It’s Student Volunteering Week, and we’re taking this opportunity to celebrate all of the 134 student volunteer tutors who are giving up their time to support our young pupils.
Today we meet Ruby, an undergraduate from the University of Bristol who signed up to be a volunteer tutor in September 2022.
We asked Ruby about her motivation for becoming a volunteer tutor.
“I volunteered because I believe everyone deserves equal chances in life, especially with education opportunities. It’s a great feeling knowing that you’re helping someone else out especially when you volunteer.”
The rewards of volunteering
Ruby went on to speak about the best bits about being a volunteer tutor.
“The most rewarding part has been to see my tutee grow and become more confident in their own work. Knowing I am helping someone is such a satisfying feeling. It is also rewarding to know that I am also benefitting from the project because it’s a good opportunity for me to develop and discover new skills that I wouldn’t have had the opportunity to experience yet or the time to put into practice in lectures.
It’s helping to build me as a person, as well as providing the extra support for the tutees in their chosen subject. This also looks great on your CV.
You really get a sense of how grateful everyone is for providing some of your time to help other when volunteering with the Access Project.”
The challenges of volunteering
We also spoke to Ruby about the more challenging parts of her volunteering role.
“It has been interesting being on the other side of the classroom. You need to have the depth of knowledge of a topic to be able to teach it and enough patience to find alternative ways to approach this. This has meant that I have had to approach certain topics in a different way… now I am teaching it you have to go more into the why and how it works. This depth, even at GCSE level, has also helped me to understand concepts I’m learning at university better.
It can be difficult but The Access Project is a massive help by providing teaching plans in the training session, sharing helpful resources to use and having a supervisor who can give feedback from the recorded sessions as well as any general support.”
Would Ruby recommend volunteering to other student volunteers?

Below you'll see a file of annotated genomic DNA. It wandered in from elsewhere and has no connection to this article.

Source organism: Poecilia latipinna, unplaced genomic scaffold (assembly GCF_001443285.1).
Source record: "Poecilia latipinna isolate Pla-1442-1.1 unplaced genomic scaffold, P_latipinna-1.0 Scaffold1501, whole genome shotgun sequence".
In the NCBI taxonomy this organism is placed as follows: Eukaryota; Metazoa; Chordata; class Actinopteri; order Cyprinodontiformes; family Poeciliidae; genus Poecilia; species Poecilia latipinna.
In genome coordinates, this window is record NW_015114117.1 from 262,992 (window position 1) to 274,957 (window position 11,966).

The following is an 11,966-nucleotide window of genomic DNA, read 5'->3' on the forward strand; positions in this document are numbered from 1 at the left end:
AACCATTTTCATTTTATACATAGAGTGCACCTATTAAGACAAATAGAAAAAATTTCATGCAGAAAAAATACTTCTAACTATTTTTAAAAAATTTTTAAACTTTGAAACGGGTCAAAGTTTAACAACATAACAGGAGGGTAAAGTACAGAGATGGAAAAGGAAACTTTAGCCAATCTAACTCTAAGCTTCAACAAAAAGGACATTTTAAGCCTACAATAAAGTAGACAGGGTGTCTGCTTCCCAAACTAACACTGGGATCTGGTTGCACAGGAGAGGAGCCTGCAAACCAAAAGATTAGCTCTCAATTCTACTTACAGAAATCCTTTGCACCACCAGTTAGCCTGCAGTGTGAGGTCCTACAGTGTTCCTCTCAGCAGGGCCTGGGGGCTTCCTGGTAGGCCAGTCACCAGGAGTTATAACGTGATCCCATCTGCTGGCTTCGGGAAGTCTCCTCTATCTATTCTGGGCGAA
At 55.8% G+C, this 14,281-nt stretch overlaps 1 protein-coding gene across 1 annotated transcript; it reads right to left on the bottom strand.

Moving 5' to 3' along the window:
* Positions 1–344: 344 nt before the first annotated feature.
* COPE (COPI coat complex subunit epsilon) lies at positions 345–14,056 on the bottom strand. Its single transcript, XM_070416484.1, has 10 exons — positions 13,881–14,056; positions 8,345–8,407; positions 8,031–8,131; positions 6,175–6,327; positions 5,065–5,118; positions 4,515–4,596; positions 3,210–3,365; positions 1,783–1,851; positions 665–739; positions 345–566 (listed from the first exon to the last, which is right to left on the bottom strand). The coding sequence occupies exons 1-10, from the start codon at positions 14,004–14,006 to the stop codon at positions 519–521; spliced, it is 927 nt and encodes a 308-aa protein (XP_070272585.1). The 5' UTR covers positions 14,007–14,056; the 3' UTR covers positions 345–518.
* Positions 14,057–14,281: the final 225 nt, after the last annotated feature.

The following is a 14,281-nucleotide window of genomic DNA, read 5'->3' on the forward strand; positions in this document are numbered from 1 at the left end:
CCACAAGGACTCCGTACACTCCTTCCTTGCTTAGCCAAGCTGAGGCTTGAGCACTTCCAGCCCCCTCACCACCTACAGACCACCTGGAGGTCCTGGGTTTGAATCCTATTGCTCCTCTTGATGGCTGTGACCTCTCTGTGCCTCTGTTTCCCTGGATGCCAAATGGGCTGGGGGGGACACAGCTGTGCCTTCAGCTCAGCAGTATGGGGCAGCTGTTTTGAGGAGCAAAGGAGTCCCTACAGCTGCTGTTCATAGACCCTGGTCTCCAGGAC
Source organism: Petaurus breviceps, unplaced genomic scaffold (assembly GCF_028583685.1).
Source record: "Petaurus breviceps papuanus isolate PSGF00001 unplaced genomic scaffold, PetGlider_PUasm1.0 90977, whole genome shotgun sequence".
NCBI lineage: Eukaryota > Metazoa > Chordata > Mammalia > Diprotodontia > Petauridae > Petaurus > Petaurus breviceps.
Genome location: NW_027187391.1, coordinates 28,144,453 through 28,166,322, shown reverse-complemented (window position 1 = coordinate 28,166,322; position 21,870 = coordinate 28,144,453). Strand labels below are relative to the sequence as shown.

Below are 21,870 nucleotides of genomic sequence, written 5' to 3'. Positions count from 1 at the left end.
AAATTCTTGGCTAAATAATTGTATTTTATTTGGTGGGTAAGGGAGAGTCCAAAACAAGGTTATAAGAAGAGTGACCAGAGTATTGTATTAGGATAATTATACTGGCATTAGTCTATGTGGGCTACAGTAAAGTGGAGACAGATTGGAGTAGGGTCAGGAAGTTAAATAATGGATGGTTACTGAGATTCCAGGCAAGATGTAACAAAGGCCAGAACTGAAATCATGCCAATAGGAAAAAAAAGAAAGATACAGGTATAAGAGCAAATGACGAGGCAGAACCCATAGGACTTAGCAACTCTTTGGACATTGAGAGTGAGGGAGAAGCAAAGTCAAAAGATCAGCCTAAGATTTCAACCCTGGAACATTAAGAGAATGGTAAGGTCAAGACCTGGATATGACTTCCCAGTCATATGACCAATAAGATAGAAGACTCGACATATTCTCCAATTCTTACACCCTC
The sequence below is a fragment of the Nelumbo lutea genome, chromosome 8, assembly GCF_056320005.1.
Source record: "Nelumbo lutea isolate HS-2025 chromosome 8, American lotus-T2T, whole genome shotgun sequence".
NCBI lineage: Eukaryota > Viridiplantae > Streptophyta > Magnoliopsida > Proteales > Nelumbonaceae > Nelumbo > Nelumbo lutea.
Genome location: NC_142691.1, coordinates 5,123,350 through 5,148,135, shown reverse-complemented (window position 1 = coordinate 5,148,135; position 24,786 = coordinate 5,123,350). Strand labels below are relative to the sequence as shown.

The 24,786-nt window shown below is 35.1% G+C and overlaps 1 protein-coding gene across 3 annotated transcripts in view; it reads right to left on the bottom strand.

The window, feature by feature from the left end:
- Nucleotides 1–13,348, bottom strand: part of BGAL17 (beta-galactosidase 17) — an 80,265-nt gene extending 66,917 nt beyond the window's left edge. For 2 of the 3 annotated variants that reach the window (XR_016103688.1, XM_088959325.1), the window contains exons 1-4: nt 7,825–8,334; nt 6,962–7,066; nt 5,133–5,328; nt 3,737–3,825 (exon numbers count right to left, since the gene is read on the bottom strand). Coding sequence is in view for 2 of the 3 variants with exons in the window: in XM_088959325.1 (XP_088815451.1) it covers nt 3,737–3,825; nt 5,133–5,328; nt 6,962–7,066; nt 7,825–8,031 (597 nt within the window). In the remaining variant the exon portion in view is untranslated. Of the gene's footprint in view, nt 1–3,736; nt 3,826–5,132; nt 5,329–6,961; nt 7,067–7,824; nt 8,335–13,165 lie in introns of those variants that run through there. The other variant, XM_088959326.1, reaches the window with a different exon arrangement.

Definitely get involved! You can control how much of your time you give away, if you only want to take on one student this will only take about 1.5 hours a week to do; however, if you want to be more involved this is also possible.
I have found that it’s so rewarding to know you’re helping someone, I can’t recommend it enough!
What about Ruby’s tutee?
We also chatted to Favor, a Year 11 pupil who is being tutored by Ruby. Favor added,
“Ruby is a very amazing tutor as she teaches in a way that I understand and I am able to apply her methods to work set during my maths lessons. I really do appreciate my tutoring with her.”
And what of the future?
Finally, we spoke to Ruby about how her experiences of volunteering may help her in the future.
“This volunteering experience has provided me with so many skills that are good to mention in future interviews and put on my CV. These skills are also skills that you can’t really practice in a classroom or a lecture theatre so it helps to build you as a person.
It gives you experience with teaching, to see whether teaching as a career may be for you. It has also given me confidence to explain topics even amongst my peers at university, friends and family. Learning how to break down a topic step-by-step and figure out how to approach things requires a different way of thinking, and sometimes to deliver it without being patronising or unconvincing can be difficult. Working with The Access Project has helped me develop this.
My natural organisational skills have improved in order to deliver an effective session. It can sometimes be difficult with university work going on but being able to keep things in perspective and prioritise is useful even in your uni life alone! I have also found that being able to have the time to reflect after each session to see what went well and what I could’ve done to improve has helped me apply this to other areas of my life and uni work.”